“If you expect nothing from anybody, you’re never disappointed.” – Sylvia Plath
“Should I open the note?” I asked.
In the middle of my room, my fifteen year old self twirled the little white note in my hands. My boombox made eyes, while the speakers blared the recent Milli Vanilli’s song, “Blame It On The Rain.” Mom let me invite a few friends over for a slumber party. During the night, we played MASH, prank called boys that we liked, and danced to our favorite tunes in my room. We laughed. You know the laugh. The one that has sprinkles of youth and freedom. It is the feeling of wind blowing through your hair while driving your car and you are singing in your “best” voice.
I carried this whimsy through the next morning. My friends left. Mom asked me to clean up my room. As I straightened my bed sheet, a little note fell to the floor.
My first thought, “Oh cool! It’s a note for me.”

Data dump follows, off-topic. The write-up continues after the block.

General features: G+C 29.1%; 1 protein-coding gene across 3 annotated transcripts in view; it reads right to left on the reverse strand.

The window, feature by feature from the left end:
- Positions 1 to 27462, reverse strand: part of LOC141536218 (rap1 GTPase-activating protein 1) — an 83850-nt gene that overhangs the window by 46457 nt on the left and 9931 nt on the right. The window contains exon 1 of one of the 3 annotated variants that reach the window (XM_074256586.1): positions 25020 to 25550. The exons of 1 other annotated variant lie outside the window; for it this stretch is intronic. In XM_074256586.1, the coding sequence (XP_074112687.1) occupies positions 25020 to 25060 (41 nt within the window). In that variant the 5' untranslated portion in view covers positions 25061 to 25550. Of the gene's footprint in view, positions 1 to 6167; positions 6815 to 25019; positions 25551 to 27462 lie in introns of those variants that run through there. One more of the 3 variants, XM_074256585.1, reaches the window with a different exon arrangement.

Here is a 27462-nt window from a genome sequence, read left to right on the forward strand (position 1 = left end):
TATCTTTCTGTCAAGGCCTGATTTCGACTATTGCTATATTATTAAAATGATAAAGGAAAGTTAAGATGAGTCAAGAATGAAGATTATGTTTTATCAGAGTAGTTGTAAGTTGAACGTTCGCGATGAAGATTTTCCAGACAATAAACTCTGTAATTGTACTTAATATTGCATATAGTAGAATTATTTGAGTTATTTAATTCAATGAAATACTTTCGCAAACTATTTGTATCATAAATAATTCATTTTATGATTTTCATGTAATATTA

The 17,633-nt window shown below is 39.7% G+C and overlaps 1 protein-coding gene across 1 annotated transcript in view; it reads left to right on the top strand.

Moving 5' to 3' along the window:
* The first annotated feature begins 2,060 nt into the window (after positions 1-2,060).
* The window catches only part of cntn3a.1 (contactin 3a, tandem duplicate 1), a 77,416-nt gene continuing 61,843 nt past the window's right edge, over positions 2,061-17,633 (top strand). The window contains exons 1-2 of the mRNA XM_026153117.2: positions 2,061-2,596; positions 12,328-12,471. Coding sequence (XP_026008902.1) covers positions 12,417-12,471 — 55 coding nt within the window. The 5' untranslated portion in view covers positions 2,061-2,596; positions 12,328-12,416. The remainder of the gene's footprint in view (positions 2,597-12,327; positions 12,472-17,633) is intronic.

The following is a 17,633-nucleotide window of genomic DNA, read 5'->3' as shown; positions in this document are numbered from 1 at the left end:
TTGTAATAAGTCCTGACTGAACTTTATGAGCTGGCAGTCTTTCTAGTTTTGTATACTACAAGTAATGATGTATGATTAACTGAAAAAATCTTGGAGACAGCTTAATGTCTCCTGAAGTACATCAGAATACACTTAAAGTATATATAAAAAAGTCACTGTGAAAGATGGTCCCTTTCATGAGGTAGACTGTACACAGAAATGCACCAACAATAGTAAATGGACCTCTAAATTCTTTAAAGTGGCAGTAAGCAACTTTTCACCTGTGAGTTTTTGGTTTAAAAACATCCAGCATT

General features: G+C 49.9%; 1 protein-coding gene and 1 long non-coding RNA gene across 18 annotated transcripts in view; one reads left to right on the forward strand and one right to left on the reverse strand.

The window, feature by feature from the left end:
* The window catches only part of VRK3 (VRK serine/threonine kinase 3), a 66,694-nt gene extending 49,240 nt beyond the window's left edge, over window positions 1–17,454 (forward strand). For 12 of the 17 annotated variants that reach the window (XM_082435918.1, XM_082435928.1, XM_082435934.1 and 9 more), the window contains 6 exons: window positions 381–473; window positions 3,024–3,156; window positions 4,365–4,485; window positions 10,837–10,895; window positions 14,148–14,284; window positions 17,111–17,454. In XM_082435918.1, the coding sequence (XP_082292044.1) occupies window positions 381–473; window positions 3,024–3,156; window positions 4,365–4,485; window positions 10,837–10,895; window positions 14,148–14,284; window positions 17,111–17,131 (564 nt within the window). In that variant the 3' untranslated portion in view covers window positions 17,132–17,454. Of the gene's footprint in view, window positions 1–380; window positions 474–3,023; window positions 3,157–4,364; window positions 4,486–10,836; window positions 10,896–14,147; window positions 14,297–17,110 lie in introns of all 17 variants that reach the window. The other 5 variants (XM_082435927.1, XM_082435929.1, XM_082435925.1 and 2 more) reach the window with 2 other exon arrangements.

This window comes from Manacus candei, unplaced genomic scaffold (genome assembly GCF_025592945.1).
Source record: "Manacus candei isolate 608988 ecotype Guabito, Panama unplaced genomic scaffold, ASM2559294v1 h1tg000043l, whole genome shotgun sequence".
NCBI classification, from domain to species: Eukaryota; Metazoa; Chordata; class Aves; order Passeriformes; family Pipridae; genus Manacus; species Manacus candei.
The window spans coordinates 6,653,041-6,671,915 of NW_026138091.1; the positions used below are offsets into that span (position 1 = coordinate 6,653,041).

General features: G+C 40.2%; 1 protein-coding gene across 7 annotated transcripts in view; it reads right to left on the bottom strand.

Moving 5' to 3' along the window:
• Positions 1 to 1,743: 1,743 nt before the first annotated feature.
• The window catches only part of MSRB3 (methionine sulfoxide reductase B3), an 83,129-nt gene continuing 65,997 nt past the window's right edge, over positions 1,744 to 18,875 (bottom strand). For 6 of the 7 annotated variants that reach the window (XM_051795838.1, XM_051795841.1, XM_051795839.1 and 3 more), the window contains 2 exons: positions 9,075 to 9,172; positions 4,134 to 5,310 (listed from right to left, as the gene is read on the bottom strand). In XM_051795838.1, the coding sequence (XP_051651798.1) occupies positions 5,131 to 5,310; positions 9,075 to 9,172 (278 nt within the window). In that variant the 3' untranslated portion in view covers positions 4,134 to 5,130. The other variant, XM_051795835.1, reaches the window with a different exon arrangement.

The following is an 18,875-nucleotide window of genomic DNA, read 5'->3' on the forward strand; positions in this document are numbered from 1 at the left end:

The outside fold of the white paper was blank. At least I assumed the note was mine.
Opening it, I read the first line. “Dear __________.”
Too late. Famous last two words before those clarity driven moments. The note was not for me.
I read further. “I really dislike Rudri. She is coming in-between our friendship. I don’t want you to be friends with her.”
The tears would not come out immediately. In fact, I remember they dripped like a faucet that didn’t work. Each drop carrying the anguish of a fifteen year old girl, whose earth shifted out below her feet.
I never confronted my “friend.”
The lesson endures. That white note resurfaces.